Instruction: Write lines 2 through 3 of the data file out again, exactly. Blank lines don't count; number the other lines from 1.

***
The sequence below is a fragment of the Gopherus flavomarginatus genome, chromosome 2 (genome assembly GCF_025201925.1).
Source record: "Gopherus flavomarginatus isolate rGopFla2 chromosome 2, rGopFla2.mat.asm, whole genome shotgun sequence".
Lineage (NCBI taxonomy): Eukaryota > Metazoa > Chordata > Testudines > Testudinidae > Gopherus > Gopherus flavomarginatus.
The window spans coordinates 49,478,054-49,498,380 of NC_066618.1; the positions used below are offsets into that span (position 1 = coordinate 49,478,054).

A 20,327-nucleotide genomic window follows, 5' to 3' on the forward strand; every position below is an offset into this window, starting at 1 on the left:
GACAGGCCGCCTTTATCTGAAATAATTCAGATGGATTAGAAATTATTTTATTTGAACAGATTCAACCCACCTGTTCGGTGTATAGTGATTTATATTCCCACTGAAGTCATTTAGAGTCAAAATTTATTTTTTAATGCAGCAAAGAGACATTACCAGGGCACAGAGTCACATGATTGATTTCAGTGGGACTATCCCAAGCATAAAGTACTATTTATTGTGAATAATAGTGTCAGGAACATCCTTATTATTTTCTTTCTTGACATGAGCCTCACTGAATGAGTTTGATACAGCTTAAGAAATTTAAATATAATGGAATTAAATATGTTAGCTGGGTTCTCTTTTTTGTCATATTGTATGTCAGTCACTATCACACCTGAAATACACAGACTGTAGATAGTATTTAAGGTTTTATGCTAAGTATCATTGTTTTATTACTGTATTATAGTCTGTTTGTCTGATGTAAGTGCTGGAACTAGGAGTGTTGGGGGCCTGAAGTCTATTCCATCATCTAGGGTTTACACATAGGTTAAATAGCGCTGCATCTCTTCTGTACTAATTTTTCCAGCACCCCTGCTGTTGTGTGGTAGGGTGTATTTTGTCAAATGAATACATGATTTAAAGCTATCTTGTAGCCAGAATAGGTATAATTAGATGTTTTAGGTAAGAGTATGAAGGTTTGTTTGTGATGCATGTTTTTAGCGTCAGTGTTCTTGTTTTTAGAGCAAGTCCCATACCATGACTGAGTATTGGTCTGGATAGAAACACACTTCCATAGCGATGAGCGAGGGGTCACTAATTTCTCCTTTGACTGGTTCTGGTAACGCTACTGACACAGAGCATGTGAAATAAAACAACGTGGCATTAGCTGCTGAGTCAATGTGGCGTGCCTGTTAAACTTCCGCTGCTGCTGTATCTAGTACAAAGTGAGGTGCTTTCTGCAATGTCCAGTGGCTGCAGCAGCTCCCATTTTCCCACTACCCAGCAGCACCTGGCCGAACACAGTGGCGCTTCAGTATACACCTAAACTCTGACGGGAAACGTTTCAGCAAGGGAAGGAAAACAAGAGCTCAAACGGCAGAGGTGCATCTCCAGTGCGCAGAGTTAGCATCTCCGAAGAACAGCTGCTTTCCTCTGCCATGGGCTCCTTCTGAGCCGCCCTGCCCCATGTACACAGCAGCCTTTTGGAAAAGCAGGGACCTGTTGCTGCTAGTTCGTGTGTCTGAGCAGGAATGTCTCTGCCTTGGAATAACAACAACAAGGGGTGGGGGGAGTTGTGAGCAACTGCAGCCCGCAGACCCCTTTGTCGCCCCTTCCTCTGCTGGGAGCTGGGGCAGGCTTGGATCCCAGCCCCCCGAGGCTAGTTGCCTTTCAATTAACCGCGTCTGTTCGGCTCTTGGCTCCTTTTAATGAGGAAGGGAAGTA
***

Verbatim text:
Source record: "Gopherus flavomarginatus isolate rGopFla2 chromosome 2, rGopFla2.mat.asm, whole genome shotgun sequence".
Lineage (NCBI taxonomy): Eukaryota > Metazoa > Chordata > Testudines > Testudinidae > Gopherus > Gopherus flavomarginatus.